Gulf of Guinea GOG States have called on the International community to work together to ensure that illegal harvested or explored resources within the region are internationally banned.
This was stated by the Director General of Nigeria Maritime Administration and Safety Agency NIMASA, Mr Dakuku Peterside at the just concluded Global Maritime Security Conference held in Abuja.
“Gulf of Guinea States and international community should put mechanism in place to ensure that resources that are illegal harvested or explored in the Gulf of Guinea, including stolen oil and illegal unreported and unregulated fishery are internationally banned as was the case with blood diamonds”
According to Mr Dakuku, the conference also resolved that GOG States should explore the possibility of designated maritime courts to handle cases of sea robbery, piracy and other maritime offences to ensure quick dispensation of cases in addition to capacity building and sensitisation of judiciary on relevant legislation.
“Navies /Coast Guards and Maritime law enforcement agencies in the GOG States should engage in regular joint maritime operations, procedures, training standards and foster inter-operability.
“States of GOG and international partners should give priority attention to training and capacity building for relevant stakeholders involved in the maritime security. Strengthen funding of National, zonal and regional maritime domain awareness to enhance information sharing, and establish repeatable documentable framework for interagency cooperation,” the Maritime boss explained.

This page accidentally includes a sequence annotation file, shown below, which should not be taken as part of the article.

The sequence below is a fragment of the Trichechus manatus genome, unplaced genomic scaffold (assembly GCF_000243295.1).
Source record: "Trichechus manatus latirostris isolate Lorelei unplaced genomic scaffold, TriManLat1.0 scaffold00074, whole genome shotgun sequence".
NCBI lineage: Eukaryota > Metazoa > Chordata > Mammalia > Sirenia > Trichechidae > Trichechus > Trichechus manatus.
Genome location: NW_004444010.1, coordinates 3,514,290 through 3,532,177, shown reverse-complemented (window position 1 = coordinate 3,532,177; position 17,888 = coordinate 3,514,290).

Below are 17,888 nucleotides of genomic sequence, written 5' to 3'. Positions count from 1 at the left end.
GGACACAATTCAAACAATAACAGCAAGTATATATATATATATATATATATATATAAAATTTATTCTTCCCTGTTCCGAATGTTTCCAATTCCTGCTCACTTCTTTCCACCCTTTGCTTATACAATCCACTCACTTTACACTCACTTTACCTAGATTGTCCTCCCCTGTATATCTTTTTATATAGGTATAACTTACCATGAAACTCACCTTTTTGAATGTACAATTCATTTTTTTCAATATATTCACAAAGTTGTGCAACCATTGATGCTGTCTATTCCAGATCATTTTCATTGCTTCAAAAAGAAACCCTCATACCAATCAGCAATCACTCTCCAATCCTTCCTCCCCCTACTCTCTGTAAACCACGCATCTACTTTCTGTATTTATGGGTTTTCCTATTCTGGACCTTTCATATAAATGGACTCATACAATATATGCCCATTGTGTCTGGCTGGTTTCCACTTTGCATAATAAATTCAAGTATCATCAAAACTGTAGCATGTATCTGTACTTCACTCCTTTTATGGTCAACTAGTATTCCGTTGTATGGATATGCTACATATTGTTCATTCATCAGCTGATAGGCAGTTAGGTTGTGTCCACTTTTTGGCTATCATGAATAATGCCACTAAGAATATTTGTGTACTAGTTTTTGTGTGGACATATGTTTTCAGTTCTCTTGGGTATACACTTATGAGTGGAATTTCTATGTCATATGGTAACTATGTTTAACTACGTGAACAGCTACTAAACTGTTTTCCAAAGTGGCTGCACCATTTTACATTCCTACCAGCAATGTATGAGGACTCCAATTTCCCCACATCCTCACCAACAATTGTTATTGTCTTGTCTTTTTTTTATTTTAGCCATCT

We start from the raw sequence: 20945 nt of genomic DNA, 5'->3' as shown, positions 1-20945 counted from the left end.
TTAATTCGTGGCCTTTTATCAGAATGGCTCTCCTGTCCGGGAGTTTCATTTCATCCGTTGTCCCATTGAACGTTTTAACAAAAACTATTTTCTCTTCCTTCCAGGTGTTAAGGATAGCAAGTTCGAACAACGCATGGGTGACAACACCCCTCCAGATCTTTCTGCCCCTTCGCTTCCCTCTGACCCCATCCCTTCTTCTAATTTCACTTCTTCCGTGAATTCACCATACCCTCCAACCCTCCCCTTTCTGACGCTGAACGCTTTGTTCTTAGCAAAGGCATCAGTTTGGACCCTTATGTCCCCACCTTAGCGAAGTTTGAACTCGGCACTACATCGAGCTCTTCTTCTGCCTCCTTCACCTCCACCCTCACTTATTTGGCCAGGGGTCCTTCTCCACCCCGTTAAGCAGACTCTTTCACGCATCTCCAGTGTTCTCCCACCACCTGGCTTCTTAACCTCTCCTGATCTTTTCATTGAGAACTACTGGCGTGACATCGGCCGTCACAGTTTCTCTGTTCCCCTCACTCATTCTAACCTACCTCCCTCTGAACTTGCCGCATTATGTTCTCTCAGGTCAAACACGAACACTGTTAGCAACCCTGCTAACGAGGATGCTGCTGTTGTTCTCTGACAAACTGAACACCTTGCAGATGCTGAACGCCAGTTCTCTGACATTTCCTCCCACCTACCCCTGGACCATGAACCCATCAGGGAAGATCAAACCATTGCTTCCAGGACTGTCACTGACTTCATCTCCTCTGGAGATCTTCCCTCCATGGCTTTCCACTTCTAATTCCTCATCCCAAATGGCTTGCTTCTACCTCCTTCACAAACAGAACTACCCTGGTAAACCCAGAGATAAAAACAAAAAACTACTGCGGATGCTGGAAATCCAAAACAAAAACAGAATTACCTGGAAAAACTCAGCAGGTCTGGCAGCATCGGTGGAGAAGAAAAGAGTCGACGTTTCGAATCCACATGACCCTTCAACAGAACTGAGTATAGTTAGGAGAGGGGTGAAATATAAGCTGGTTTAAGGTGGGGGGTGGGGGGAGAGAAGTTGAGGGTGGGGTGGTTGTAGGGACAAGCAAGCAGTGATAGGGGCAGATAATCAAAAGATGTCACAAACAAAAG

Also speaking with journalists at the end of the conference, Chief of Naval Staff, Vice Admiral Ibok- Ete Ekwe Ibas alleged that illegal and unregulated fishing activities in the region are part of an organise international crime.
“That’s our suspicion and that is exactly what it is. That’s why forum like this is also to let the international community know that they should also discourage their own people from participating in this kind of illegality and that is why one of the recommendation clearly stated that we should designate it same status as blood diamonds, maybe blood fish or bad fish,” he said.
According to him, Nigeria has made significant effort in the area of surveillance in which the sea can be monitored from any of part of its surveillance centres in Abuja, Lagos and Calabar.
He however explained that that surveillance was only a part of the trinity of actions of which is needed in tackling the problem of illegal fishing activities.
”But after seeing what we can see, the next is to deploy our ships and helicopters to arrest and intercept these suspects . that is one area we are still building on because we don’t have enough ships to dominate the entire waters that we need to police .
“Its a work in progress .more ships are being bought by the government . Some other levels of collaborations even the fishery department is coming on board fully,” Vice Admiral Ibok added.
Vice Admiral Ibok- Ete Ekwe Ibas was represented by the Chief of Policy and Plans, Naval Headquaters, Rear Admiral Begory Ibe_Ewo.